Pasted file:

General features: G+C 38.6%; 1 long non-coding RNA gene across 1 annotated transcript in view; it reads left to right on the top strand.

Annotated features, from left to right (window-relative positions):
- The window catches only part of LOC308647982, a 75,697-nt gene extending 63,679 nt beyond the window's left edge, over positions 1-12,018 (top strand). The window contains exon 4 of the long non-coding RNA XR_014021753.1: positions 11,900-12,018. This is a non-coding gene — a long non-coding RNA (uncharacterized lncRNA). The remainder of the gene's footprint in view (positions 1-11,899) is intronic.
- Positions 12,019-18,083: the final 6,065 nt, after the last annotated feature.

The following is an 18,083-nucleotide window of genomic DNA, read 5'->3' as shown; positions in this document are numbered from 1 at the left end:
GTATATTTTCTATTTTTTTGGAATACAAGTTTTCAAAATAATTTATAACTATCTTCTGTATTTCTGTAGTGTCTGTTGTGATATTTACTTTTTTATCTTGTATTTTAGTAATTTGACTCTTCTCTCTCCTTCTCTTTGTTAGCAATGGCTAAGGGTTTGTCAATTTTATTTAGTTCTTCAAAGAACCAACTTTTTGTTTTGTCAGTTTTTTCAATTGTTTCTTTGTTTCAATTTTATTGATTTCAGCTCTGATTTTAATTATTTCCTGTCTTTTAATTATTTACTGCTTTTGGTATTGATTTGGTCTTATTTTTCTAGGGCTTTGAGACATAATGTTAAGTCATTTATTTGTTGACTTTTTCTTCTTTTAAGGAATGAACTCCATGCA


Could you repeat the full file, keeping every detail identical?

General features: G+C 38.6%; 1 long non-coding RNA gene across 1 annotated transcript in view; it reads left to right on the top strand.

Annotated features, from left to right (window-relative positions):
- The window catches only part of LOC308647982, a 75,697-nt gene extending 63,679 nt beyond the window's left edge, over positions 1-12,018 (top strand). The window contains exon 4 of the long non-coding RNA XR_014021753.1: positions 11,900-12,018. This is a non-coding gene — a long non-coding RNA (uncharacterized lncRNA). The remainder of the gene's footprint in view (positions 1-11,899) is intronic.
- Positions 12,019-18,083: the final 6,065 nt, after the last annotated feature.

The following is an 18,083-nucleotide window of genomic DNA, read 5'->3' as shown; positions in this document are numbered from 1 at the left end:
GTATATTTTCTATTTTTTTGGAATACAAGTTTTCAAAATAATTTATAACTATCTTCTGTATTTCTGTAGTGTCTGTTGTGATATTTACTTTTTTATCTTGTATTTTAGTAATTTGACTCTTCTCTCTCCTTCTCTTTGTTAGCAATGGCTAAGGGTTTGTCAATTTTATTTAGTTCTTCAAAGAACCAACTTTTTGTTTTGTCAGTTTTTTCAATTGTTTCTTTGTTTCAATTTTATTGATTTCAGCTCTGATTTTAATTATTTCCTGTCTTTTAATTATTTACTGCTTTTGGTATTGATTTGGTCTTATTTTTCTAGGGCTTTGAGACATAATGTTAAGTCATTTATTTGTTGACTTTTTCTTCTTTTAAGGAATGAACTCCATGCA